Most adults in the UK have gum disease to some degree and most of us will experience it at some point in our lives at least once. It appears to get more common with age, and it’s the leading cause of tooth loss in adults, which is why its treatment and control is the single most important factor in dental care.

Gum disease is the swelling, soreness or infection of the tissues supporting the teeth and there are two main types: gingivitis and periodontal disease. Two symptoms of gingivitis, the early stage of gum disease, are bleeding when brushing and bad breath.

If gingivitis isn’t treated, periodontitis can develop which affects tissues that support the teeth and hold them in place. If this goes untreated the bone in the jaw may be damaged and small spaces can open up between the gum and teeth, allowing teeth to become loose and eventually fall out.

Gum disease usually develops painlessly so it’s easy not to notice the damage it is doing. Bacteria cause infection and inflammation that can eventually make gums sore, leading to abscesses. If the disease is left untreated for a long time treatment can become more difficult.

The culprit is the build up of bacteria in the mouth which together with its by-products is called plaque. If plaque isn’t removed from the teeth it builds up and irritates the gums. This can lead to redness with bleeding, swelling and soreness, and eventually plaque hardens into a substance called calculus or tartar, which can only be removed with professional cleaning.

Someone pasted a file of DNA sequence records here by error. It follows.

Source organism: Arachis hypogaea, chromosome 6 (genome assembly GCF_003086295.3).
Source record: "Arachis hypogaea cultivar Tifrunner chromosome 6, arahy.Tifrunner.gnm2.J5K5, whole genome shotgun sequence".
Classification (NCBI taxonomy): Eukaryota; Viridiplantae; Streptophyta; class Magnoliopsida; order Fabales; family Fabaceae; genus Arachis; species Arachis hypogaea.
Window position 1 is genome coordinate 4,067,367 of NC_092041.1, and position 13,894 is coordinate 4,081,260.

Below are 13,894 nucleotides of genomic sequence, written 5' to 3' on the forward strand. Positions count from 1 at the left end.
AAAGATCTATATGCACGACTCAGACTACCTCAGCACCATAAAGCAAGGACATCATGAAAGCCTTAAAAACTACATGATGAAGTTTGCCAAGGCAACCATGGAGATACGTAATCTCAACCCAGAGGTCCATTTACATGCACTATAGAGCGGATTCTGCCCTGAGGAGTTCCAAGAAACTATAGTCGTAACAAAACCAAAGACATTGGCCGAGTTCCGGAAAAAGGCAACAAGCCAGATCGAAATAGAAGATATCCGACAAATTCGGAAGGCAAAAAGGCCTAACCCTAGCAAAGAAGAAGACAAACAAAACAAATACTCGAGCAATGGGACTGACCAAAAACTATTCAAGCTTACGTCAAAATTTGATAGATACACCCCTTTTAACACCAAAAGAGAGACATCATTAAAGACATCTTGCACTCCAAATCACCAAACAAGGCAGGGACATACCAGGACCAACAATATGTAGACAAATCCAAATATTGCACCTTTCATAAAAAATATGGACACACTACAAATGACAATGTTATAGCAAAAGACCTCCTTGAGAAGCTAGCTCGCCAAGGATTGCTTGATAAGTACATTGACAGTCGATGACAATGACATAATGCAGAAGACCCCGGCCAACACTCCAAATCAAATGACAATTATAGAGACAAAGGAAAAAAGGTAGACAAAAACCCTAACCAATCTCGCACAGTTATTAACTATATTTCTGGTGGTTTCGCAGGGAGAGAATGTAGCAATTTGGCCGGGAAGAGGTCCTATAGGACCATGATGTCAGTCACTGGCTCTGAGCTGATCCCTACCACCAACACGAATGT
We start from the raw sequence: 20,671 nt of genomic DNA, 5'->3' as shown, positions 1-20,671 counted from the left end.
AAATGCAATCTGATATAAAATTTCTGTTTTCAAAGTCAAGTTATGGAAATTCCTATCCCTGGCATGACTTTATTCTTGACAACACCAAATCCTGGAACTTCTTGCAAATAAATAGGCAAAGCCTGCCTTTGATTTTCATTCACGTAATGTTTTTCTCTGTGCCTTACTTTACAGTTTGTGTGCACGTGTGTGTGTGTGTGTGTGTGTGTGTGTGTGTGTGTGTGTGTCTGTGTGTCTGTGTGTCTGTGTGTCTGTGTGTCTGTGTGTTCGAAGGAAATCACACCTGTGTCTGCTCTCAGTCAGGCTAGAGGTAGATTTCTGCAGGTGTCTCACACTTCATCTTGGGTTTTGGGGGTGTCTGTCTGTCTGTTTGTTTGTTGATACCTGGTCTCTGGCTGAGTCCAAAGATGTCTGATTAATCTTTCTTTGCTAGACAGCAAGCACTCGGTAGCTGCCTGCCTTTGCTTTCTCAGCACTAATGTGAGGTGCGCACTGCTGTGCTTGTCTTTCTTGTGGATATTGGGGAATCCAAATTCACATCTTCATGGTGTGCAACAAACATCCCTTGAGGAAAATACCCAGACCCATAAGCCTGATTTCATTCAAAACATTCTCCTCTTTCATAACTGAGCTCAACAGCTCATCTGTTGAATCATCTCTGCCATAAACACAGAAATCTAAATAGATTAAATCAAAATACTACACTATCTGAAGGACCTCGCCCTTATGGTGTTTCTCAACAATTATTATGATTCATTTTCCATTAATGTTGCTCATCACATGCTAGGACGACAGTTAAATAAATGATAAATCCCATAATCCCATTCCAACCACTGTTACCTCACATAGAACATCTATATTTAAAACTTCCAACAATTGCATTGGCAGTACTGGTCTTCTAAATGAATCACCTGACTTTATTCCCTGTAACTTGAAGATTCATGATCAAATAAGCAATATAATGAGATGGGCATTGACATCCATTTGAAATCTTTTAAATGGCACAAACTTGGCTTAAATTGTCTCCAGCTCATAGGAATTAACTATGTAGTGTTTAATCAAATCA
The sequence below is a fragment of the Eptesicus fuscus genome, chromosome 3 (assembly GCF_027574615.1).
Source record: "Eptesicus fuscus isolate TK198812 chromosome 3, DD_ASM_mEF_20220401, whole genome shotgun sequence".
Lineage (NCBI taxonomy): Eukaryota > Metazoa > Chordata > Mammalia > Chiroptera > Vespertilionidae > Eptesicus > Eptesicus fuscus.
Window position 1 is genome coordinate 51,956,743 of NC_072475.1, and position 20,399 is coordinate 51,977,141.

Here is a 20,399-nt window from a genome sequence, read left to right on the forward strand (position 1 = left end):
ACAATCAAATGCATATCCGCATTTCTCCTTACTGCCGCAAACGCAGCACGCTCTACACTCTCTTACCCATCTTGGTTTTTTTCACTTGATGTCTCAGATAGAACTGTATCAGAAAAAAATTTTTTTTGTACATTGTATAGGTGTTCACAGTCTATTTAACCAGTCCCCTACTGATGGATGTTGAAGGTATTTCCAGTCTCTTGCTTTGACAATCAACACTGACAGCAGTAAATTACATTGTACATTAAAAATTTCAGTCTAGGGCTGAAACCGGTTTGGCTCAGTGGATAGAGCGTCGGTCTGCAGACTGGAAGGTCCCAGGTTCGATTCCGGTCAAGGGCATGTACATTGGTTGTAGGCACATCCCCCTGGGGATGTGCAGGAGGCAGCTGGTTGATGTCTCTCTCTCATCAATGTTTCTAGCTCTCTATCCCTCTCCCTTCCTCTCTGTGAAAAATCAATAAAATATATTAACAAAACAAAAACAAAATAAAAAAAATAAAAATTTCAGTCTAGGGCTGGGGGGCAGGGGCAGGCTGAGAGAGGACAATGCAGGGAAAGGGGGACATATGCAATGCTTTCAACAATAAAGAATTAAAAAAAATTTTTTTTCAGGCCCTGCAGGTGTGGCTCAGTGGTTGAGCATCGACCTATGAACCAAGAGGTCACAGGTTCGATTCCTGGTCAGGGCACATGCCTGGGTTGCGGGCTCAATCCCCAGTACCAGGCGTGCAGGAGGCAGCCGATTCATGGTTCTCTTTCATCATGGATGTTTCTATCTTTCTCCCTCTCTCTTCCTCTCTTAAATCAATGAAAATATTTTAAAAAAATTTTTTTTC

This process is continuous, which is why a professional clean with a hygienist at least every 6 or 12 months is a really good way to keep gum disease in check, especially as you get older (gum disease is more prevalent in older people).

Mild cases of gum disease can usually be treated by maintaining a good level of oral hygiene, which means brushing at least twice a day and flossing regularly. It’s a good idea to attend regular dental check-ups so any problem areas can be spotted early before there’s an opportunity for permanent damage to occur, and hygiene appointments can be arranged to follow on from these appointments to make life easier.

We will perform a thorough clean and remove any calculus, and we’ll show you how to clean your teeth effectively to help prevent plaque building up in the future. Patients may be advised to visit us more frequently if they’ve had problems with gum disease in the past or if they have an increased risk of developing gum problems, for example, if they smoke or have diabetes, so their teeth and gums can be closely monitored.

If severe gum disease is found then further dental treatment might be needed and, in some cases, surgery might be required by a specialist in gum problems (a periodontist). Our dentists and hygienists work together closely to stop and reverse the effects of gum disease and may sometimes prescribe topical antibiotics.